This week, we discover ways to relax as the good life returns to Singapore

Lay back in the sun 

With leisure travel off the cards due to Covid-19, One15 Luxury Yachting, Singapore’s largest yacht chartering company under One°15 Marina Sentosa Cove, has launched Sea-cations, a relaxing getaway option without worries of border controls.

Think of it as a premium Singapoliday — vacationers seeking fun and adventure can opt for a sailing yacht and head to nearby islets like Lazarus Island to explore on foot or simply enjoy a good splash. Families preferring a more educational getaway can visit Pulau Semakau, Singapore’s first and only offshore landfill island as well as St. John’s Island, which was designated as detention barracks for prisoners-of-war during the Japanese Occupation.


Larger powerboats offer luxurious spaces for indoor activities such as karaoke, mahjong rooms and spacious outdoor patios, perfect for taking in the sea breeze and reconnecting with nature. Also available are kayaks, jet skis and floats for those looking for a dip in the sea.

In the evening, enjoy the beautiful view of the city skyline at Marina Bay. Prices start at $3,200 on weekdays for up to five persons, and $3,600 on weekends. Itineraries and on-board menus can be tailored to your preferences and bookings come complete with a team of operating and service crew. 

Cocktails to relax to

Barbary Coast Ballroom

Inspired by the 1849 California Gold Rush, the Barbary Coast Ballroom is the brainchild of industry stalwarts Celia Schoonraad and Michael Callahan, the latter the founding bartender of 28 HongKong Street. Following a temporary closure during the “circuit breaker”, the dual concept venue has reopened its doors with safe distancing measures in place.

Spanning the second floor of three historic shophouses, Barbary Coast Ballroom offers an updated cocktail menu. Guests can revisit modern twists on classics like the smoky, savoury Tommy Tomate ($22) with tomato-infused Mezcal Vida, kaffir agave and lime.

New highlights include the cheeky Pea-Ness ($23), a potent yet refreshing blend of Perry’s Tot Navy Strength Gin, Beefeater Lacto-fermented apple, pea water and lemon, The Weird One ($22), a unique mix of Flor de Caña 12, Makgeolli, strawberry, wheat and oak Mossand and the herbaceous Getting Figgy With It ($20) which is made with Campari, Cocchi di Torino, rooibos tea and fig leaf water.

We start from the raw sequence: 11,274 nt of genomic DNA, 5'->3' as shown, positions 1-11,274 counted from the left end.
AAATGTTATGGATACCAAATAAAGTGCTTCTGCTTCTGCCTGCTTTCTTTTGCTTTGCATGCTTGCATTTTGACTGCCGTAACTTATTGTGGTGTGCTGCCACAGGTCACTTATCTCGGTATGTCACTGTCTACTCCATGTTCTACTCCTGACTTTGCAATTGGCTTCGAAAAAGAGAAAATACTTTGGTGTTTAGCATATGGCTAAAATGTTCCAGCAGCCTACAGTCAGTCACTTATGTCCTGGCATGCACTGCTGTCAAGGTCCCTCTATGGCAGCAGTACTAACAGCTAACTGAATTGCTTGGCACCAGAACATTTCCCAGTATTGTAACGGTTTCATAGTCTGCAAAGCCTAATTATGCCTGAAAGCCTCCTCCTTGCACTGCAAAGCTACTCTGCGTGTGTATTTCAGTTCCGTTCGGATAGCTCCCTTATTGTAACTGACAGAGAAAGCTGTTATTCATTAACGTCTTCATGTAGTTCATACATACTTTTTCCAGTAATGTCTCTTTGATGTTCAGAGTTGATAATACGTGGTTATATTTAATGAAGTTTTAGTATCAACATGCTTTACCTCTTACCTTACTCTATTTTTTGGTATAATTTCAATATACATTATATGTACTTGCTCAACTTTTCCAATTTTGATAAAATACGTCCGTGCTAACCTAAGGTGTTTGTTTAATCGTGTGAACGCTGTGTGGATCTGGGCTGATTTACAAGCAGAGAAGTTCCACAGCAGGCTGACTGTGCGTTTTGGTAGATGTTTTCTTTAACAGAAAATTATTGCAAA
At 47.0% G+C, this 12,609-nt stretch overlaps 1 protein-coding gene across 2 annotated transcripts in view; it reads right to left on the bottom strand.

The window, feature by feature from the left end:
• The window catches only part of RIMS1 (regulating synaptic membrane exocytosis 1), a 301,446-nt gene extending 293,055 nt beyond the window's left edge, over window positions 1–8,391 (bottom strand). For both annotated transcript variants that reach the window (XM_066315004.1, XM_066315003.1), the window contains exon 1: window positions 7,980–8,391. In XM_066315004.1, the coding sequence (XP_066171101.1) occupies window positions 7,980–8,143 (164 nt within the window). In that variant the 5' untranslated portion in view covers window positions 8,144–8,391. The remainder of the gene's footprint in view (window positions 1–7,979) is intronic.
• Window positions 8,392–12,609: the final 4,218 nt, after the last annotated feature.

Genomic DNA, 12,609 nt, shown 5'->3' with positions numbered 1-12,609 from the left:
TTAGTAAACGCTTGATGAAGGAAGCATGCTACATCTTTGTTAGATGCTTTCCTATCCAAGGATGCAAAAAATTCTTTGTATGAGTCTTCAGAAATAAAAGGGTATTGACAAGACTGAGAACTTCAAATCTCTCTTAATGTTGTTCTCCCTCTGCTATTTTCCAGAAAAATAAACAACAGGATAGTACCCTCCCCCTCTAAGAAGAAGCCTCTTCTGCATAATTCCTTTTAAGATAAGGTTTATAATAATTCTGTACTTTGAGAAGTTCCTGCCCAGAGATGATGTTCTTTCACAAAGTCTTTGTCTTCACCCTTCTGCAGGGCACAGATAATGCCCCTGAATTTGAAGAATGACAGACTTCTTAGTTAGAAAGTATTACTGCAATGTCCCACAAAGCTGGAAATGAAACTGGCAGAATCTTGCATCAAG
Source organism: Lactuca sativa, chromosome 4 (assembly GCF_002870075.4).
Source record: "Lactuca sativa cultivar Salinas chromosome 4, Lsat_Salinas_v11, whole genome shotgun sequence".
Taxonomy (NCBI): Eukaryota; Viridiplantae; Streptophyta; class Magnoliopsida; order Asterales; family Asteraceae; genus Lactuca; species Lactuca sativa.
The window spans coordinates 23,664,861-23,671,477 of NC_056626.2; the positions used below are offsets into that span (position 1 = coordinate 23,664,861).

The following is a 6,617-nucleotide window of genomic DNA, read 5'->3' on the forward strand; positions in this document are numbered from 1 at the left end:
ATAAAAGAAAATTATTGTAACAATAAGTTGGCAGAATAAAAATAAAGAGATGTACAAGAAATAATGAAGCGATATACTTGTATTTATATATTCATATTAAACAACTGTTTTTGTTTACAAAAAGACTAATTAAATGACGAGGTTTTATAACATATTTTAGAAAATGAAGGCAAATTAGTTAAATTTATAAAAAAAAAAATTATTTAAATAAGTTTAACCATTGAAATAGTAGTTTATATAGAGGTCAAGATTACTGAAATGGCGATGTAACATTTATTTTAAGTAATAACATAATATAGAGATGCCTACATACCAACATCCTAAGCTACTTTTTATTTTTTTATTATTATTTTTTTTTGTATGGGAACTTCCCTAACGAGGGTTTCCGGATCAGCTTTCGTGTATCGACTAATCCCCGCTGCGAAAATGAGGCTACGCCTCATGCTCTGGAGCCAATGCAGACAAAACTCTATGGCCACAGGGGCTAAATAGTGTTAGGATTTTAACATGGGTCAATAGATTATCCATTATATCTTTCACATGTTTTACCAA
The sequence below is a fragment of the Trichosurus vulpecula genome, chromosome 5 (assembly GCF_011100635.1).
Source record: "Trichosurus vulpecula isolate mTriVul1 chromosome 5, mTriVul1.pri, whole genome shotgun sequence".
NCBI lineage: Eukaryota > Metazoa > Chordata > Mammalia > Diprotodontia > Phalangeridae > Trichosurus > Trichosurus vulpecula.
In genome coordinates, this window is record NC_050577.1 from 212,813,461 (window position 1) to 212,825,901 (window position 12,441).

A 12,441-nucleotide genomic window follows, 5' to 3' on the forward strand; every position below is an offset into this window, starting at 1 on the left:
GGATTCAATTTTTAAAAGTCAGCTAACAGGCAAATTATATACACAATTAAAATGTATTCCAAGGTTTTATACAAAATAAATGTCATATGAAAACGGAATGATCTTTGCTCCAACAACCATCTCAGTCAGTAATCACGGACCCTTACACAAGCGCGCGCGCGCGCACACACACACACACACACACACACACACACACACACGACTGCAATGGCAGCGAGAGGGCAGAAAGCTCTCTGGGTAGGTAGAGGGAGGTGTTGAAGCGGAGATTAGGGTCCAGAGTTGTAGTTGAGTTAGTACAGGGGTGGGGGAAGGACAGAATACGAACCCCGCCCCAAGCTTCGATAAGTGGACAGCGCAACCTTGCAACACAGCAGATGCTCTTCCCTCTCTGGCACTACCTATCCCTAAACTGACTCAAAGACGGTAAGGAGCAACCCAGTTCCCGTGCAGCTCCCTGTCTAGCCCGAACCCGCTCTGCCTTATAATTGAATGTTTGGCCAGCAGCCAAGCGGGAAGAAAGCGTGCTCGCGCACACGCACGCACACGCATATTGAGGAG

For non-alcoholic variations, the bar offers “no-tails” like the Swizzle ($16) with pineapple, pineapple husk, berry compote and citrus and the Stir ($16), which is made with clarified rhubarb, acid and tonic water.

Feeling peckish? Barbary Coast Ballroom offers jazzed-up nibbles for the lucky gold prospector, such as the Lobster ($22), featuring creamed Späetzle mac and cheese, smoked Gruyère, butter-poached lobster, mushrooms and Noilly Prat vermouth, the Smørrebrød ($18), comprising applewood smoked salmon gravlax, bronze fennel and mustard emulsion on house-made rye bread or the Tomato ($13), with heirloom tomato, fermented tamarillos, sauce vierge and tomato mezcal served with house ciabatta crisps. 

Barbary Coast Ballroom’s reopening follows the introduction of all-day dining at Deadfall, occupying the first floor of the dual-concept venue at 16 North Canal Road. A selection of food and drinks from Deadfall and Barbary Coast Ballroom is also available for island-wide delivery from between 3pm to 10pm.


National Arts Council’s YouTube page

For artists, a pause and a breather: As part of the #SGCultureAnywhere campaign, the National Arts Council (NAC) has released a short film starring seven Singaporean artists across various disciplines. Produced by Chuan Pictures and directed by 2002 Young Artist Award recipient Royston Tan, this 30-second piece portrays the resilience and versatility of artists here, who have been seeking new ways to bring the arts to Singaporeans in this challenging period.

Artists representing their respective art forms include dance pioneer and 1990 Cultural Medallion recipient Santha Bhaskar; novelist and 2007 Cultural Medallion recipient Isa Kamari, jazz vocalist Joanna Dong, music composer and 2012 Young Artist Award recipient Darren Ng, principal dancer of Singapore Dance Theatre Kwok Min Yi, theatre actress and 2014 Young Artist Award recipient Siti Khalijah as well as visual artist Farizwan Fajari (also known as Speak Cryptic).

The video is the latest from #SGCultureAnywhere campaign, hosted on Through the Digitalisation Fund, NAC aims to provide immediate work opportunities for artists and arts organisations, along with projects and partnerships with, Viddsee and Sing Lit Station. The short film will be screened on free-to-air television channels over the next two months and can also be viewed on the National Arts Council’s YouTube page.

It’s done‽

Mizuma Gallery

Sept 30 to Nov 1

When is a piece of work officially complete? When it is exhibited to the public or when the artist says so? Mizuma Gallery’s upcoming group exhibition It’s done‽ features five Indonesian artists on the varying moments an artwork is declared “finished”. The special punctuation mark signifies both a question and an exclamation to represent these thin transitional states of before an artwork is born.

Through the works of Agan Harahap, Albert Yonathan Setyawan, Julian Abraham “Togar”, Melati Suryodarmo, and Mella Jaarsma, It’s done‽ tackles the many pluralities regarding states of completion, including perpetual states of completion and incompletion. This group exhibition aims to survey works of artists of an array of mediums, studio practices and ways of looking, as well as their thoughts on the process of completing a work. It’s done‽ will show from Sept 30 to Nov 1 at the Mizuma Gallery in Gillman Barracks.